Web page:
Becker & Poliakoff

“New HOA Law Addresses Storage” – News-Press

“New HOA Law Addresses Storage” – News-Press

Q: At a recent event I attended, someone mentioned a new rule that prohibits sheds on a single-family property in a HOA. I could not find any reference for that in your 2023 legislative reviews. It seems someone may have misunderstood or misinterpreted one of changes made. Can you please shed some light on this? (G.C., via e-mail)

A: I am aware of no such legislation being adopted in 2023. Effective October 1, 2023, a new Section 720.3045, Florida Statutes, will be added to the Florida Homeowners’ Association Act.

That law says regardless of any restriction, a HOA may not restrict parcel owners from installing, displaying, or storing items on the parcel which are not visible from the parcel’s frontage or an adjacent parcel. Artificial turf, boats, flags, and recreational vehicles are mentioned as specific examples in the statute.

Whether this law can or will be applied retroactively to existing associations is a rather complicated legal issue as to which you will probably hear different points of view from knowledgeable experts. That question would ultimately only be decided if the issue made its way to an appeals court, and a written interpretation was rendered.

Q: When a condominium association is considering either renewing or entering into a new contract for services to be provided to the association, is this a decision that unit owners have the right to vote on, or is this a decision that the board of directors makes on their own? (V.A., via e-mail)

A: Generally speaking, decisions concerning contracts for the association, including entering into a contract, renewing a contract, or terminating a contract, are decisions within the authority of the board of directors. Typically, the condominium documents, usually the articles of incorporation or the bylaws, will discuss the authority of the board of directors to act on behalf of the association, including the authority to enter into contracts for the association. The documents may impose limitations on the extent of the association’s authority to enter certain types of contracts, and to the extent any unit owner vote is required to authorize such contract, it would need to be contained in the documents.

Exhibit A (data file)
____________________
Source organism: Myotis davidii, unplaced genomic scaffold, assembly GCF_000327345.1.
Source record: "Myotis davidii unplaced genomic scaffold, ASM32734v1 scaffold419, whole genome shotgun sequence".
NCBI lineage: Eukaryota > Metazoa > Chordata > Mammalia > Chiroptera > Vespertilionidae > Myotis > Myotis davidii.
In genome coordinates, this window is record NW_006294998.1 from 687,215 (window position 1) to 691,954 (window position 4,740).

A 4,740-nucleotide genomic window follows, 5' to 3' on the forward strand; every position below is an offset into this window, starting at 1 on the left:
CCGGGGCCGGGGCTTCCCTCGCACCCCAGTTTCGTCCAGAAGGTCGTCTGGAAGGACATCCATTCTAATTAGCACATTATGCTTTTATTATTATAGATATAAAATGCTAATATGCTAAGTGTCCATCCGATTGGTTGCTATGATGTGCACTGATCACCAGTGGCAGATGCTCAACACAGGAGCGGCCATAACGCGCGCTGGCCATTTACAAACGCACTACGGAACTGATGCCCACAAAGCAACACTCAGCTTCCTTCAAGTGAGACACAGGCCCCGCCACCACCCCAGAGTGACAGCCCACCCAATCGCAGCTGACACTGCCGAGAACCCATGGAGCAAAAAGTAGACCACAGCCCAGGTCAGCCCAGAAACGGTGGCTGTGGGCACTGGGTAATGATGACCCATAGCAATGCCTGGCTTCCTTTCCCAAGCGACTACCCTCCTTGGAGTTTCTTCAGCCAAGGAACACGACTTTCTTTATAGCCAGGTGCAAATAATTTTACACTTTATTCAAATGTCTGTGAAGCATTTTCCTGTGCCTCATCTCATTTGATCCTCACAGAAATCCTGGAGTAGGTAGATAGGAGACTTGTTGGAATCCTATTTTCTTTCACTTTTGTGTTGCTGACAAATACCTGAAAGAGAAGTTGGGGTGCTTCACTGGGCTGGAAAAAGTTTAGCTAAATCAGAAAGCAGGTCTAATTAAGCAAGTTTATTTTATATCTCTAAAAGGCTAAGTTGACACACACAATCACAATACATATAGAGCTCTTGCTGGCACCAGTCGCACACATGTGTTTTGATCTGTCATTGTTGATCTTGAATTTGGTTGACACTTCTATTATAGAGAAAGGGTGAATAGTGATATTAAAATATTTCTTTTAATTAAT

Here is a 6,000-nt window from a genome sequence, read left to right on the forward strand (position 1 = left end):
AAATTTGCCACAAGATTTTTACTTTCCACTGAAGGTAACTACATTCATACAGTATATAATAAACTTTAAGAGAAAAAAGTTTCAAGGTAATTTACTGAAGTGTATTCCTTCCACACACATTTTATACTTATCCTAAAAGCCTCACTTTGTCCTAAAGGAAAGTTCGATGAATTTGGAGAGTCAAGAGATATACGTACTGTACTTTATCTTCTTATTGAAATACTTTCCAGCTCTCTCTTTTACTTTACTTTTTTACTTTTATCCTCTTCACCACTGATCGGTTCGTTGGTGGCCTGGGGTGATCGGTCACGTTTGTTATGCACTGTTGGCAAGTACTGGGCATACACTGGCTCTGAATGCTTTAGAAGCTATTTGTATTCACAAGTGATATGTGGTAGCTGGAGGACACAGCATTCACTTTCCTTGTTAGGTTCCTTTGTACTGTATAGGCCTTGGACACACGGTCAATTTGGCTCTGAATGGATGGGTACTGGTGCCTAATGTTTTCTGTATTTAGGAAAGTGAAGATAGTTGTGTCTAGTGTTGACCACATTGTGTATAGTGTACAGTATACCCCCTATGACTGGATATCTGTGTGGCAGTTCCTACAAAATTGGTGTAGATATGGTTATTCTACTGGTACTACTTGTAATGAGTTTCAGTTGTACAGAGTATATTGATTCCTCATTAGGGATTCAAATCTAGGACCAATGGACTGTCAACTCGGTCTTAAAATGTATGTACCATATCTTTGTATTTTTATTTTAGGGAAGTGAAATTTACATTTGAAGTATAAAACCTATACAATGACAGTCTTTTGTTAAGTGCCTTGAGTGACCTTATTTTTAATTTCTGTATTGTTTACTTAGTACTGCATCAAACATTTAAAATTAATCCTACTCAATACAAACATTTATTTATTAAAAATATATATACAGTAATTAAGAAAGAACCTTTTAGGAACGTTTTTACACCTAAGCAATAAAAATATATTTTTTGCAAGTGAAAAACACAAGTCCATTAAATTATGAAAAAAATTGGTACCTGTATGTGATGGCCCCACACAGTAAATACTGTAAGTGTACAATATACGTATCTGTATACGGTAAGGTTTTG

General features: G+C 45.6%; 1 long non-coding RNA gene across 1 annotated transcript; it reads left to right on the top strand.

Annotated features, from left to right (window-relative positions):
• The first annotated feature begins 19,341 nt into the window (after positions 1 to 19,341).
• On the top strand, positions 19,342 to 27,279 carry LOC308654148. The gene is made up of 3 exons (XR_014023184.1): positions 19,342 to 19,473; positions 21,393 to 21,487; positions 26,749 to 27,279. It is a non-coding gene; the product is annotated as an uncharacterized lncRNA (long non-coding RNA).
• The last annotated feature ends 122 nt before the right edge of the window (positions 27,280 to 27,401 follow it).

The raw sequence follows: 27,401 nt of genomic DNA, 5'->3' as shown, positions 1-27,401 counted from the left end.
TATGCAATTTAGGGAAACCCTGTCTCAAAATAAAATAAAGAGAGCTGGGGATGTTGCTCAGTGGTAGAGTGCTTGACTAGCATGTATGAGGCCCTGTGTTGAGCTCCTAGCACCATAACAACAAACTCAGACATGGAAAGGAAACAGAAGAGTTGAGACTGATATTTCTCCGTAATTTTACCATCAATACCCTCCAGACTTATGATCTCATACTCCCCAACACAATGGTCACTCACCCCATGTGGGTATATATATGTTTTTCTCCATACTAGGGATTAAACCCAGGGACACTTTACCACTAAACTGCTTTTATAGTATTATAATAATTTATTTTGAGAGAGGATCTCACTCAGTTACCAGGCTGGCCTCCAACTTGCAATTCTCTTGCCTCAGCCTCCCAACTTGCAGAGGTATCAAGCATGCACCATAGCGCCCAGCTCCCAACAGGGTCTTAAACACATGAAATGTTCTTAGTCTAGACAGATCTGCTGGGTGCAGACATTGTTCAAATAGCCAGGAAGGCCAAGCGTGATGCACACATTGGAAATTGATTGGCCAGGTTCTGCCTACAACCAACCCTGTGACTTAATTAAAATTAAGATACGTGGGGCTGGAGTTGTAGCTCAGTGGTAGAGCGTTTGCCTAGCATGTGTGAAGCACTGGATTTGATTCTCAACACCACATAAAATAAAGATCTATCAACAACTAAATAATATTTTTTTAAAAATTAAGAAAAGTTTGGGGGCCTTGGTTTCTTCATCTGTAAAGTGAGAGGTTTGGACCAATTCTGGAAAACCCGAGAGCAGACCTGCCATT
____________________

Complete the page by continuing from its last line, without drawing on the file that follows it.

Chapter 718 of the Florida Statutes, the Florida Condominium Act, does not contain an express requirement that the unit owners vote to approve any specific contracts. However, Section 718.3026 of that statute discusses when the association is required to get competitive bids for certain contracts that have an aggregate cost of a more than 5 percent of the total annual budget of the association. Certain contracts are not subject to bidding, including contracts for the association’s attorney, accountant, architect, community association manager, engineering, or landscape architect services.

Additionally, certain contracts may be terminated by a unit owner vote after they are entered into, including contracts for bulk telecommunication services that may be terminated by a vote of the members at the first membership meeting after its execution. However, before an association proceeds to attempt to terminate a contract through a unit owner vote, it would need to review that issue with its legal services provider.

For homeowners’ associations, the law is generally the same. There are also competitive requirements in Section 720.3055 of the Florida Homeowners’ Association Act, but the threshold is 10 percent of budget, as opposed to the 5 percent standard for condominiums.

Joe Adams is an attorney with Becker & Poliakoff, P.A., Fort Myers. Send questions to Joe Adams by e-mail to Past editions may be viewed at